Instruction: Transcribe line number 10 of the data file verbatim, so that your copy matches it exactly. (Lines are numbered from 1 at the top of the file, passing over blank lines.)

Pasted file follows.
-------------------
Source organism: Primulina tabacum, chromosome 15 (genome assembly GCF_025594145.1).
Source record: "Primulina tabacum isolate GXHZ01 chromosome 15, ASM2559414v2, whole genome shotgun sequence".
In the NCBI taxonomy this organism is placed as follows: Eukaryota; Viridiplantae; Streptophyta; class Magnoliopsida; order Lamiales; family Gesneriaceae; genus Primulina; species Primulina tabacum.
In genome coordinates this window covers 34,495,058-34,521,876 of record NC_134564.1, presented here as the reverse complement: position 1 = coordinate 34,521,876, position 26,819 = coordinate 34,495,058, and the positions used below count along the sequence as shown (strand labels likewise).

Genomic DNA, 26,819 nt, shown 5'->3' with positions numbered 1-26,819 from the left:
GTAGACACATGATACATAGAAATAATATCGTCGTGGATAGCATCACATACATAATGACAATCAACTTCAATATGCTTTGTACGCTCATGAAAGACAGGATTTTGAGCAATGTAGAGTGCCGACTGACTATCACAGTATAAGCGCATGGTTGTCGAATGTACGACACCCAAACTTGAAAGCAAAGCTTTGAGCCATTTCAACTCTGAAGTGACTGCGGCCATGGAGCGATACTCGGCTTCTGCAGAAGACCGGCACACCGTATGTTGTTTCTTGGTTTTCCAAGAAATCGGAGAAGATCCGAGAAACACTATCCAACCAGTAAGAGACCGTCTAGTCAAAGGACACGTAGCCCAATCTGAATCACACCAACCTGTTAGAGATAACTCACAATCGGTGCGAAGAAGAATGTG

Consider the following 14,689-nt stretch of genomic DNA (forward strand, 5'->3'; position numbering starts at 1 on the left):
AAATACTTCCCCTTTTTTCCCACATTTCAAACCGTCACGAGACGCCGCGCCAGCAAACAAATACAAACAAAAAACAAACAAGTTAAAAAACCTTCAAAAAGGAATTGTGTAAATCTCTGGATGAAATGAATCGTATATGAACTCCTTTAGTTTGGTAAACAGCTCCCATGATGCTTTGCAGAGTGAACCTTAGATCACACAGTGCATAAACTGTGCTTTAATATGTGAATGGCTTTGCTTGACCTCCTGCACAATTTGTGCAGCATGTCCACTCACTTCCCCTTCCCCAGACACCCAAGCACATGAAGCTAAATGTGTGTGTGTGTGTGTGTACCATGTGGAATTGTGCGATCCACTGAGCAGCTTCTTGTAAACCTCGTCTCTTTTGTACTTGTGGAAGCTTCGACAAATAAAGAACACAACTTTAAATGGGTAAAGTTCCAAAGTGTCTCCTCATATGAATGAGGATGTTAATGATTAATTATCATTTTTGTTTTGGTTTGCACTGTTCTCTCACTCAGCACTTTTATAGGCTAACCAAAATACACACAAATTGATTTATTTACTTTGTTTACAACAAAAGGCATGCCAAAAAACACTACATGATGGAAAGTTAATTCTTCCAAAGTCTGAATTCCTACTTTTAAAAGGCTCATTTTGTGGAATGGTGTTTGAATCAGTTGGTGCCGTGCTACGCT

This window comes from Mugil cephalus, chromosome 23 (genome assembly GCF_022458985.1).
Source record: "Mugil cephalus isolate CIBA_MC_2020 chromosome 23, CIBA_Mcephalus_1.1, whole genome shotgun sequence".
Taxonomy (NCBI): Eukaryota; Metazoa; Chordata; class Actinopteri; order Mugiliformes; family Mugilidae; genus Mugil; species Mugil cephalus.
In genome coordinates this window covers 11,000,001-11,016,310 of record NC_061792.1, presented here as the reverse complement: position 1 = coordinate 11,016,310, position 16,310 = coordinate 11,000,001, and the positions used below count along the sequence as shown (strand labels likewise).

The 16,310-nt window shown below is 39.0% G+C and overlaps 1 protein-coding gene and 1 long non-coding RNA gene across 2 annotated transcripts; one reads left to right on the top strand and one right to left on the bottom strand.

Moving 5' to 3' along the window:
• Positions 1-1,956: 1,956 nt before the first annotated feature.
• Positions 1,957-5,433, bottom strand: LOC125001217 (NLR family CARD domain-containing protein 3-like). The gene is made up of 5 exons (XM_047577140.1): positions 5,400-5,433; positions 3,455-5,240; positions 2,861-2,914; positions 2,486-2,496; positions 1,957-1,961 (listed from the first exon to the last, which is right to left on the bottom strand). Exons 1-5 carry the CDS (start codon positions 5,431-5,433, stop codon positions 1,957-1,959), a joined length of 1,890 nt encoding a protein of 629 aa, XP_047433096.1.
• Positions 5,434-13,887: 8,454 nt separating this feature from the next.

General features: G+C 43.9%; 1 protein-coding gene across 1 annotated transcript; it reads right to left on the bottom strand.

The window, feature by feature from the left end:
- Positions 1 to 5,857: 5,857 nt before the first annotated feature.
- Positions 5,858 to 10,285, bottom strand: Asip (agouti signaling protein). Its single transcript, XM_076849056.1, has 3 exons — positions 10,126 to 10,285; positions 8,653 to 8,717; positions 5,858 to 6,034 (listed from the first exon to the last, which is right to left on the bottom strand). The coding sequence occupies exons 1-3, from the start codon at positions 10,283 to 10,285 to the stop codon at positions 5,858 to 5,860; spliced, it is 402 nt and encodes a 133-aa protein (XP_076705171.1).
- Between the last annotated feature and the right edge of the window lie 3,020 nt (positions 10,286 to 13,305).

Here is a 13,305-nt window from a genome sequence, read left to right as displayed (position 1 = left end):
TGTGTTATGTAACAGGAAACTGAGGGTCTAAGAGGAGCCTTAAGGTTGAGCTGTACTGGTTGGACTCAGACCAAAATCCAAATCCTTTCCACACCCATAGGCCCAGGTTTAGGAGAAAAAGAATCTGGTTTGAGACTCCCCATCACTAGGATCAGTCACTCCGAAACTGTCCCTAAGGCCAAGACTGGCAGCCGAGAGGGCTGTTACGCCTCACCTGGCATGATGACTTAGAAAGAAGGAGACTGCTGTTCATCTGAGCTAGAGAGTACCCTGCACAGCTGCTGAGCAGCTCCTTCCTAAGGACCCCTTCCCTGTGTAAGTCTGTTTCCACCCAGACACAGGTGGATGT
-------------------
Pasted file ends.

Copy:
Source record: "Mugil cephalus isolate CIBA_MC_2020 chromosome 23, CIBA_Mcephalus_1.1, whole genome shotgun sequence".